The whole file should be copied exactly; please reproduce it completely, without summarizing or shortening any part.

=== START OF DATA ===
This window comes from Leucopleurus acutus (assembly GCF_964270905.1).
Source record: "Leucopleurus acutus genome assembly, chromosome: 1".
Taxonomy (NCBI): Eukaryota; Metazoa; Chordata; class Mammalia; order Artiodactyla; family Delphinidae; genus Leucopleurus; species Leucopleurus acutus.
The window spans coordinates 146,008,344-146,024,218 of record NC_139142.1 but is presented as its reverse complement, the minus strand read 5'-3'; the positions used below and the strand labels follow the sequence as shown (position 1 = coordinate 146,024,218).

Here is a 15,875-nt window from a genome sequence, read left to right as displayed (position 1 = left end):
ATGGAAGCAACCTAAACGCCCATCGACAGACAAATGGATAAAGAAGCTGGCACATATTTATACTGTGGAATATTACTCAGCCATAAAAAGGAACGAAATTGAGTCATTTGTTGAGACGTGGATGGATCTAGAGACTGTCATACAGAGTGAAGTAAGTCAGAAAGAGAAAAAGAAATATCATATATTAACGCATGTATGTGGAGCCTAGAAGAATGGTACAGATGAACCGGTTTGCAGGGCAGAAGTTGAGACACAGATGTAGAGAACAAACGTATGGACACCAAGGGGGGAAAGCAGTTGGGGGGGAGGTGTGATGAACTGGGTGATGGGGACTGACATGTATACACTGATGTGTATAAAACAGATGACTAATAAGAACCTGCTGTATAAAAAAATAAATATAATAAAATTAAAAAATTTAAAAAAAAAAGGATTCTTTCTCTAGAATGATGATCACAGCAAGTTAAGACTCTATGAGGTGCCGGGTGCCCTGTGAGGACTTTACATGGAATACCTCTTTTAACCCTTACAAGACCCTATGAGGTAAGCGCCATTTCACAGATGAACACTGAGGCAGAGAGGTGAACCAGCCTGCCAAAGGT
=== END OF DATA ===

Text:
This window comes from Leucopleurus acutus (assembly GCF_964270905.1).
Source record: "Leucopleurus acutus genome assembly, chromosome: 1".
Taxonomy (NCBI): Eukaryota; Metazoa; Chordata; class Mammalia; order Artiodactyla; family Delphinidae; genus Leucopleurus; species Leucopleurus acutus.
The window spans coordinates 146,008,344-146,024,218 of record NC_139142.1 but is presented as its reverse complement, the minus strand read 5'-3'; the positions used below and the strand labels follow the sequence as shown (position 1 = coordinate 146,024,218).

Here is a 15,875-nt window from a genome sequence, read left to right as displayed (position 1 = left end):
ATGGAAGCAACCTAAACGCCCATCGACAGACAAATGGATAAAGAAGCTGGCACATATTTATACTGTGGAATATTACTCAGCCATAAAAAGGAACGAAATTGAGTCATTTGTTGAGACGTGGATGGATCTAGAGACTGTCATACAGAGTGAAGTAAGTCAGAAAGAGAAAAAGAAATATCATATATTAACGCATGTATGTGGAGCCTAGAAGAATGGTACAGATGAACCGGTTTGCAGGGCAGAAGTTGAGACACAGATGTAGAGAACAAACGTATGGACACCAAGGGGGGAAAGCAGTTGGGGGGGAGGTGTGATGAACTGGGTGATGGGGACTGACATGTATACACTGATGTGTATAAAACAGATGACTAATAAGAACCTGCTGTATAAAAAAATAAATATAATAAAATTAAAAAATTTAAAAAAAAAAGGATTCTTTCTCTAGAATGATGATCACAGCAAGTTAAGACTCTATGAGGTGCCGGGTGCCCTGTGAGGACTTTACATGGAATACCTCTTTTAACCCTTACAAGACCCTATGAGGTAAGCGCCATTTCACAGATGAACACTGAGGCAGAGAGGTGAACCAGCCTGCCAAAGGT